Yan Chow on The Value of Health Tech

In Health Tech, Stakeholders, Stakeholders Health Tech 12by Mary KurekLeave a Comment

Stakeholder Series:  The Value of Health Tech

Yan Chow, Medical Director, Digital Medicine, Translational Medicine, Amgen, US

Yan Chow is a healthcare technology leader who we’ve asked to share his viewpoints on telehealth, innovations, data, and pharma.  Currently, Yan’s expertise is being utilized at Amgen, the world’s largest independent biotechnology firm, with 20,000 employees, revenues of $23B, and a focus on oncology/hematology, cardiovascular disease, inflammation, bone health, nephrology, and neuroscience.  Yan is lead physician-scientist for early development clinical trials incorporating wearable sensors, medical devices, mobile technology, and digital health strategy development.  Along with a multitude of hats he’s worn over the years that points to significance in the space, Yan is also the managing director of a Silicon Valley tech innovation consulting firm.  Check his Linkedin www.linkedin.com/in/yanchow profile for more background.

Here’s what Yan thinks about tech innovations and the healthcare landscape:

  • Yan Chow appreciates and upholds the “Silicon Valley mindset” of experimentation without penalty of failure.  He shares that not all countries have a culture that allows for that type of idea processing and that may be a reason why they aren’t as productive in creating out-of-the-box health tech solutions.
  • Telehealth has been around since the early 1960s but determining ROI has been challenging because of mixed findings in the literature based on older technologies.  But technology moves so fast today that any tech-focused study will be obsolete by the time it’s published. This is a reason why telehealth has had difficulty penetrating mainstream health care.  Technology has since improved significantly and we’re moving toward being able to gather evidence of real-world value that makes a difference to the market.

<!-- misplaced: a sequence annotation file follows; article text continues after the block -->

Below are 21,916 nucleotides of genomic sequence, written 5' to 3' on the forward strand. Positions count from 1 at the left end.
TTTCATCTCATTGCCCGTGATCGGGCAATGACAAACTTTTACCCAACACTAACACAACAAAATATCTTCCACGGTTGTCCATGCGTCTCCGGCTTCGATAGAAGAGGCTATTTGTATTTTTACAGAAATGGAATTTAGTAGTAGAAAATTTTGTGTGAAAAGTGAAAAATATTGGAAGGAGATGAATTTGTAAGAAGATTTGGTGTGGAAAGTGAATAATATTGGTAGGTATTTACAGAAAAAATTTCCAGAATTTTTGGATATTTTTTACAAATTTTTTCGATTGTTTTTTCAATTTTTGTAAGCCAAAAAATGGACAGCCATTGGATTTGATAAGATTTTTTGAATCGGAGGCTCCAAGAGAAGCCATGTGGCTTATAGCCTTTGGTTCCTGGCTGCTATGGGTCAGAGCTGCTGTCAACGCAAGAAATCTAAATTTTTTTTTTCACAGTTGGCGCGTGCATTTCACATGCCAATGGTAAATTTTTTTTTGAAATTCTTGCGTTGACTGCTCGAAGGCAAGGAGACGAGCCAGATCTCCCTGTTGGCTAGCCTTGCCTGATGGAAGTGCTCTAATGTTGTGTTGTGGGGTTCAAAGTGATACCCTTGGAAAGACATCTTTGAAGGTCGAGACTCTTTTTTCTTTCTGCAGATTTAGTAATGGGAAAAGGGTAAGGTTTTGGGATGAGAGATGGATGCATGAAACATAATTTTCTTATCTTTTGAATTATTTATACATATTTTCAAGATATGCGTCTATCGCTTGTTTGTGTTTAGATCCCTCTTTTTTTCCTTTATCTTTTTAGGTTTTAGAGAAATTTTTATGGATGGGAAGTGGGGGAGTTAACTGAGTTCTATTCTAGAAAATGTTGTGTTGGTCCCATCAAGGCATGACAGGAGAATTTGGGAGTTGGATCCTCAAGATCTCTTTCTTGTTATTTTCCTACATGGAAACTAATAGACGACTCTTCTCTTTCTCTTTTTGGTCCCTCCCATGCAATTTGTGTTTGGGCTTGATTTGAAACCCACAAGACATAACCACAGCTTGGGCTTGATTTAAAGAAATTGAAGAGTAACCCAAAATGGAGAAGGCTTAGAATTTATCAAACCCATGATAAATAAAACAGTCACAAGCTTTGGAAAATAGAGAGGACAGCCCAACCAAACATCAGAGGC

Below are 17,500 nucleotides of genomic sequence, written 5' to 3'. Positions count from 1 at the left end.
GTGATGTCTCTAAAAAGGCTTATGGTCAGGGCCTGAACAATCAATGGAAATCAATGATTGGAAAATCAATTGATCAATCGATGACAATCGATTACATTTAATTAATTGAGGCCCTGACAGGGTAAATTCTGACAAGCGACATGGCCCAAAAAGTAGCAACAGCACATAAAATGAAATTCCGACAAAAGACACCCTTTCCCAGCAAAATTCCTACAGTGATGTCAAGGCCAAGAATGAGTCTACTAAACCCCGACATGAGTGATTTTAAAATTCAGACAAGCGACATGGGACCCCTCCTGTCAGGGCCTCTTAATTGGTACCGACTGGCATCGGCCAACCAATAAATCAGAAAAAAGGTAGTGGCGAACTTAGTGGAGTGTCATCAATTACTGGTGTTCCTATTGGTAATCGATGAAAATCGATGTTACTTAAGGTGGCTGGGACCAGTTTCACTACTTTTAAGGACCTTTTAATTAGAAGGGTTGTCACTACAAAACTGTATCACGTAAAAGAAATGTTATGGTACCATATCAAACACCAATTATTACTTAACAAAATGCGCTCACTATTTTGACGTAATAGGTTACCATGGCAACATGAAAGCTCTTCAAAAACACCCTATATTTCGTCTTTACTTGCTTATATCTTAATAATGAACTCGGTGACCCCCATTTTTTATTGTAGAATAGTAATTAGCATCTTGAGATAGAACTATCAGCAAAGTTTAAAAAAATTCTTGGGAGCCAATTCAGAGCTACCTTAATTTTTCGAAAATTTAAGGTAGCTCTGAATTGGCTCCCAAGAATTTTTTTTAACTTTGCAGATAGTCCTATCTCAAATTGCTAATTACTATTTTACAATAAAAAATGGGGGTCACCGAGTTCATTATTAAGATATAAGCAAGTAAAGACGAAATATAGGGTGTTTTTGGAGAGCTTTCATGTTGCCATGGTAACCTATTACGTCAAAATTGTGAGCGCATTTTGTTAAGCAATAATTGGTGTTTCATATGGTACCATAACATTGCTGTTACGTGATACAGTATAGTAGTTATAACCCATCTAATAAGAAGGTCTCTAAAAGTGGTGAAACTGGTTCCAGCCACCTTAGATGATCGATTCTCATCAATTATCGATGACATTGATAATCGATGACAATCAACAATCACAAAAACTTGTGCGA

• Real value in the space is fundamentally based on the right data.  Currently, we don’t really know what those data are, so technology is being used to look at data from many nontraditional sources – phone, car, online, sensors, etc.
  • Pharma (pressured by the FDA, payers, and patients) is looking to prove real-world benefits beyond just safety and efficacy, such as getting patients back to work sooner.  Startups that address real problems like reducing employee sick days will get serious attention.
  • Innovations of note: In Neuroscience, digital tools that detect preclinical manifestations of dementia such as Alzheimer’s are in the works. The FDA has approved its first digital therapeutic, Pear reSET, a mobile app for substance abuse, while Akili Interactive is applying for FDA clearance of a video game for ADHD.  A digital app + social network produced by Omada Health https://www.omadahealth.com/ is getting better results with diabetes patients than traditional approaches. These exciting milestones in digital medicine parallel promising clinical efforts such as research on a vaccine for ALZ and immunotherapy for late-stage cancer patients.

(Stakeholder Series shares commentary of thought leader viewpoints.)

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